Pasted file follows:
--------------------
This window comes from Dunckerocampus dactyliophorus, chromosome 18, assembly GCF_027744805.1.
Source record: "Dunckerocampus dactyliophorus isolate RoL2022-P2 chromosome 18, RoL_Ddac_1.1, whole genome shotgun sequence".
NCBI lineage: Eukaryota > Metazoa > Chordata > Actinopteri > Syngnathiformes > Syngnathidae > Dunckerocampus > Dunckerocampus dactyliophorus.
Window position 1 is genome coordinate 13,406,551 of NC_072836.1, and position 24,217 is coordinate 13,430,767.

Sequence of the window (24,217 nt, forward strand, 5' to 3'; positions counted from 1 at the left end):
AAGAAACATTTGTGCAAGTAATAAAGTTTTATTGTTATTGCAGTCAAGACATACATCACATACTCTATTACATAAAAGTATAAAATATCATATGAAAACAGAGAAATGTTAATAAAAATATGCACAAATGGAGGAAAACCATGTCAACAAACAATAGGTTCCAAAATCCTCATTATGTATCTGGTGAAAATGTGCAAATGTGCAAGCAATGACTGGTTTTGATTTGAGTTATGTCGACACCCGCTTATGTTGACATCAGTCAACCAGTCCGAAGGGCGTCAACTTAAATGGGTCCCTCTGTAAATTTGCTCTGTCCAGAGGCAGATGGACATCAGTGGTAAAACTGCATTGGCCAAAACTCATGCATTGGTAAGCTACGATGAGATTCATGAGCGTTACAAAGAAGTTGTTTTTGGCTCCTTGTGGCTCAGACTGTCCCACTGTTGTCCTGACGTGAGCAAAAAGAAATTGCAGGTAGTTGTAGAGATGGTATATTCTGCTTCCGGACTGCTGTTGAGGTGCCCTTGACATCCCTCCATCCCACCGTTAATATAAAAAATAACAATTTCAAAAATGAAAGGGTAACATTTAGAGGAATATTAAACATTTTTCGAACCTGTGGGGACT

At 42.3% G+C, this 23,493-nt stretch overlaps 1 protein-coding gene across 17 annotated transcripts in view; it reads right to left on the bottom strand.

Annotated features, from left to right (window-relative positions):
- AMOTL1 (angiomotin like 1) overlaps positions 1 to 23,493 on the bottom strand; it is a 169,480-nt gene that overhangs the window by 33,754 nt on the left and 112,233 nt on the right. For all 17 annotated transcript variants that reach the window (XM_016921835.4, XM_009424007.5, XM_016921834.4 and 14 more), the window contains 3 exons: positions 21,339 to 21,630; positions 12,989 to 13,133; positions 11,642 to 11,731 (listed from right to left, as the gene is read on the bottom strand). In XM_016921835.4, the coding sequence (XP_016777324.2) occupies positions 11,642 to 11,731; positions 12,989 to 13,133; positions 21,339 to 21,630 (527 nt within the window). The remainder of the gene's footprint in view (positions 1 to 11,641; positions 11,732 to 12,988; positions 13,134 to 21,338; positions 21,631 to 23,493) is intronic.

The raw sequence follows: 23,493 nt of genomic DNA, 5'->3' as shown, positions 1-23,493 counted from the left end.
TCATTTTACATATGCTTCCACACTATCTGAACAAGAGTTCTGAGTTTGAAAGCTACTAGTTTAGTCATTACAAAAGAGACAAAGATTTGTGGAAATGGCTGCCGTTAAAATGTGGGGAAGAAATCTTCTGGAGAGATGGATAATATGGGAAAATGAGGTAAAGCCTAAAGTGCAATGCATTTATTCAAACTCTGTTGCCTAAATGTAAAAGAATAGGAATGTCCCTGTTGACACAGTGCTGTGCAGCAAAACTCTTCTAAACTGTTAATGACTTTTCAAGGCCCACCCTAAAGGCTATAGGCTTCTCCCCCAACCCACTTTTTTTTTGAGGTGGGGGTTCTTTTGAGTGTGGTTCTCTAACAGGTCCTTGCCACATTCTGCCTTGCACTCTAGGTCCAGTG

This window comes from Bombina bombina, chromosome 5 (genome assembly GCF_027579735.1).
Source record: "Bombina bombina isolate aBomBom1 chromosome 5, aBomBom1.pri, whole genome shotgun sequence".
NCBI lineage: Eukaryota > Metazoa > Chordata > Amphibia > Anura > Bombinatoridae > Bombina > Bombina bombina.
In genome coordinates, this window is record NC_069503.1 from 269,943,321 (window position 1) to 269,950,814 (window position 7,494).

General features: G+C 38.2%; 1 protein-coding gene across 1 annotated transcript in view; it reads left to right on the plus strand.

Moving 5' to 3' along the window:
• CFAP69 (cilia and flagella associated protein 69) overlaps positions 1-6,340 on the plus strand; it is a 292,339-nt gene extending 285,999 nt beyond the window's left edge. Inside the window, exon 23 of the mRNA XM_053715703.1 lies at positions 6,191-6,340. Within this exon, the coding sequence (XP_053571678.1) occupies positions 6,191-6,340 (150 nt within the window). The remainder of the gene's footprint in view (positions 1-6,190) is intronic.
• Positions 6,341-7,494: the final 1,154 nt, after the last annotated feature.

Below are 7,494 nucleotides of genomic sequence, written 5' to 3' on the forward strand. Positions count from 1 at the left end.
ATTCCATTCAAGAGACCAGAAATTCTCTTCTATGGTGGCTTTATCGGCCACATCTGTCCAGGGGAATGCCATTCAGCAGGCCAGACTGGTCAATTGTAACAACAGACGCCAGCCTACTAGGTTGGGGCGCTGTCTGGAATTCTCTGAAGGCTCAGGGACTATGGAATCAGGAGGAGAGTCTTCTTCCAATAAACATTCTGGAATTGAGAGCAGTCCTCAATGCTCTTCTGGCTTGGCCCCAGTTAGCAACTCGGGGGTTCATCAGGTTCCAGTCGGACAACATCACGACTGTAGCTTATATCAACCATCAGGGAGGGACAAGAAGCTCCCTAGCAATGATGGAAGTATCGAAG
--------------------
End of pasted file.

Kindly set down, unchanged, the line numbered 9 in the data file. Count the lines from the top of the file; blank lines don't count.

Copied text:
- AMOTL1 (angiomotin like 1) overlaps positions 1 to 23,493 on the bottom strand; it is a 169,480-nt gene that overhangs the window by 33,754 nt on the left and 112,233 nt on the right. For all 17 annotated transcript variants that reach the window (XM_016921835.4, XM_009424007.5, XM_016921834.4 and 14 more), the window contains 3 exons: positions 21,339 to 21,630; positions 12,989 to 13,133; positions 11,642 to 11,731 (listed from right to left, as the gene is read on the bottom strand). In XM_016921835.4, the coding sequence (XP_016777324.2) occupies positions 11,642 to 11,731; positions 12,989 to 13,133; positions 21,339 to 21,630 (527 nt within the window). The remainder of the gene's footprint in view (positions 1 to 11,641; positions 11,732 to 12,988; positions 13,134 to 21,338; positions 21,631 to 23,493) is intronic.